An anti-monarchy group has called for the Queen to be censured over claims she intervened in the Scottish referendum while on a visit to the north-east.
The campaigning organisation Republic said the monarch should be reprimanded by MPs after it was alleged she entered the debate on behalf of Downing Street.
On September 14, four days before the historic vote, the Queen spoke to a well-wisher outside Crathie Kirk near Balmoral Estate on Deeside.
“Well, I hope people will think very carefully about the future,” she said, in a remark that was interpreted by many at the time as her giving her backing the Union.
It was reported yesterday that the move followed a suggestion from senior UK Government figures that an intervention by the Queen would help their cause.
Delicate negotiations were said to have been held between Sir Jeremy Heywood, the Cabinet secretary, and Sir Christopher Geidt, the Queen’s private secretary.
Downing Street and Buckingham Palace both declined to comment on the reports yesterday.
Graham Smith, chief executive of Republic, said: “The report makes clear that the Queen was prepared to take deliberate steps to encourage people to vote No in the referendum.
“Regardless of how people feel about Scottish independence we should all be alarmed at such a political intervention by a hereditary monarch.”
On social media, the SNP’s Glasgow convener, Natalie McGarry, wrote: “When the Queen allows herself to become a political tool, she undermines the role she has carved out.”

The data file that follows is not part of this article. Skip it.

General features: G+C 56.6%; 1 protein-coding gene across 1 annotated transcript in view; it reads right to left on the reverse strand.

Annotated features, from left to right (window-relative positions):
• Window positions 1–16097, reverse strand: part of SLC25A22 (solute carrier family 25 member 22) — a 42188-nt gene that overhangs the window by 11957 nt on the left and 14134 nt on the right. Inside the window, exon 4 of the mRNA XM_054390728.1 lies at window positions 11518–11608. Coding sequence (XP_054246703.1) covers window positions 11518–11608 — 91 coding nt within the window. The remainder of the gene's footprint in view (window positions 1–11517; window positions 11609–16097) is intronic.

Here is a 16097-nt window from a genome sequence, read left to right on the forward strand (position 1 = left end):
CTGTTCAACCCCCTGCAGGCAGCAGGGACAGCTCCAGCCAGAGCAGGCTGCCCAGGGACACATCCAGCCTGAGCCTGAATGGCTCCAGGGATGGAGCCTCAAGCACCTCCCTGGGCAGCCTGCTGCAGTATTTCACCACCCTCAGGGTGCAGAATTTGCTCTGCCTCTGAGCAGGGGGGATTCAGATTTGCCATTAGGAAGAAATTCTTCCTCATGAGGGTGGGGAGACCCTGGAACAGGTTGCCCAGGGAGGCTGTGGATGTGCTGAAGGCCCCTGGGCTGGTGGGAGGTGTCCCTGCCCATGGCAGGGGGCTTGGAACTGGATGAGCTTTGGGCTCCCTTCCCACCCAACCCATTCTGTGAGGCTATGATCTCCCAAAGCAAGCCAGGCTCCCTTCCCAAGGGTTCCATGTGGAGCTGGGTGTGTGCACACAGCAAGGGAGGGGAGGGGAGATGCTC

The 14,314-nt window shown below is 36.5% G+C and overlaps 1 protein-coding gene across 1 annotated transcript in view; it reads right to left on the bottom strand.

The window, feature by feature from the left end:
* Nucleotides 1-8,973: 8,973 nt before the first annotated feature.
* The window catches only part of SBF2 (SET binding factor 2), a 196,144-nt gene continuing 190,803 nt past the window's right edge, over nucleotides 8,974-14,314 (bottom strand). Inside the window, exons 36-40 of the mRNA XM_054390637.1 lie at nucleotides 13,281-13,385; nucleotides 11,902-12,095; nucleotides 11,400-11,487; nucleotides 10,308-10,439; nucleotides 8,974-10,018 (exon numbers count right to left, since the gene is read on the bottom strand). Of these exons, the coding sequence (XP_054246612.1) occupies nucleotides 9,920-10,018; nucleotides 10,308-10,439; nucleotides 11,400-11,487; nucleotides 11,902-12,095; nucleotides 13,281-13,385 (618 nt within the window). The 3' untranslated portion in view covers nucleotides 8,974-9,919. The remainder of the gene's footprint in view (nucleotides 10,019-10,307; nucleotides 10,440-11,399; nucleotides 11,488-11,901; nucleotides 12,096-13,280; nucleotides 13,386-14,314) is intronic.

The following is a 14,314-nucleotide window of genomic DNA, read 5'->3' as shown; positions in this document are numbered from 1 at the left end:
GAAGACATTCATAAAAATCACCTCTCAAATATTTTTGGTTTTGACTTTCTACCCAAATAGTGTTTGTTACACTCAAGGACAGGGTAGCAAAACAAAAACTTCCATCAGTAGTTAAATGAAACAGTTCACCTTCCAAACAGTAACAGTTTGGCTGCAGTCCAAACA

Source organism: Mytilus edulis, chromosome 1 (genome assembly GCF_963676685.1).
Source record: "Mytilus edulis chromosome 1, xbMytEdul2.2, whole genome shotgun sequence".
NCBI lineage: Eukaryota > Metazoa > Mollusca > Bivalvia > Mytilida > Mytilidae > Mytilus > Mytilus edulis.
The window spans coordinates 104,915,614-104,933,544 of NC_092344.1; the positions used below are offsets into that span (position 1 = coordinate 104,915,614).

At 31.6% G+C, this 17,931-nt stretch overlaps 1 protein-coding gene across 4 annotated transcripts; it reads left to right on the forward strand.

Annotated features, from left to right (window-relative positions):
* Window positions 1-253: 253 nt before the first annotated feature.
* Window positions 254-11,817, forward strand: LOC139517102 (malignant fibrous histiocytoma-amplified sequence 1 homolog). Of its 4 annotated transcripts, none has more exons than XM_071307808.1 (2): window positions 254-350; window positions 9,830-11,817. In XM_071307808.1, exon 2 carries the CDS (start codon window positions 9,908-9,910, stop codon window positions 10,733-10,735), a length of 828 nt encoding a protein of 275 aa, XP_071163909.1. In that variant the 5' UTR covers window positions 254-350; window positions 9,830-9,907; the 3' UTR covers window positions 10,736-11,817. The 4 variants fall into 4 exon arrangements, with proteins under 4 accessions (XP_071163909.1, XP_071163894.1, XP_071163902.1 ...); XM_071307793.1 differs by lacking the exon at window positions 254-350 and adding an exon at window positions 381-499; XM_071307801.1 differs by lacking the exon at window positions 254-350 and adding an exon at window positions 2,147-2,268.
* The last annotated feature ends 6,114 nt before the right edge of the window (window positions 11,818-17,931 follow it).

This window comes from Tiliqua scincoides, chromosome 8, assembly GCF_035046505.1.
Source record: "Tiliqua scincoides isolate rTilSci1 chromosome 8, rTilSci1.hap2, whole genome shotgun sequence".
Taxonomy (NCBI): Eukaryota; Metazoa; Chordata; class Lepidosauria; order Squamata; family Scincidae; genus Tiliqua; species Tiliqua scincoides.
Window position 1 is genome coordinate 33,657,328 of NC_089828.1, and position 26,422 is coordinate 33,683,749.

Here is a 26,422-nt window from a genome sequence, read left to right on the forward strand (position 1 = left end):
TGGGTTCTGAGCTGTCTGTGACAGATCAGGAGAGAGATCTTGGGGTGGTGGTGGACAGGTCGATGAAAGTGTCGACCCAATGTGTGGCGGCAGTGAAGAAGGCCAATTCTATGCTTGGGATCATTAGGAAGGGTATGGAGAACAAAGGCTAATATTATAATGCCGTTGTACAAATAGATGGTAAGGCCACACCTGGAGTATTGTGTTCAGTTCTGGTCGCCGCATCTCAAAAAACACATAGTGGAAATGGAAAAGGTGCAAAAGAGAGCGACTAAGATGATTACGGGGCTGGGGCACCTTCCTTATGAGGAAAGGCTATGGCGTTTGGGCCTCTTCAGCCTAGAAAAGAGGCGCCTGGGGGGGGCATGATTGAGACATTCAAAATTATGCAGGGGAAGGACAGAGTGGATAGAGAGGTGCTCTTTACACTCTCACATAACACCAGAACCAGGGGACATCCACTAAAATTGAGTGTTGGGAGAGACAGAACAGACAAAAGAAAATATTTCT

After the Queen made the remark at Crathie, a palace spokesman said that any suggestion that the Queen would wish to influence the outcome of the referendum was “categorically wrong”.
First Minister Nicola Sturgeon was reported earlier this month as saying: “I have no issue with anything the Queen did or did not say during the referendum.”
In 1977, as she marked the 25th anniversary of her accession to the throne, the Queen made remarks which were seen as an attempt by Jim Callaghan’s Labour government to warn of the dangers posed by the SNP.
She said: “I cannot forget that I was crowned Queen of the United Kingdom of Great Britain and Northern Ireland.
“Perhaps this jubilee is a time to remind ourselves of the benefits which union has conferred, at home and in our international dealings, on the inhabitants of all parts of this United Kingdom.”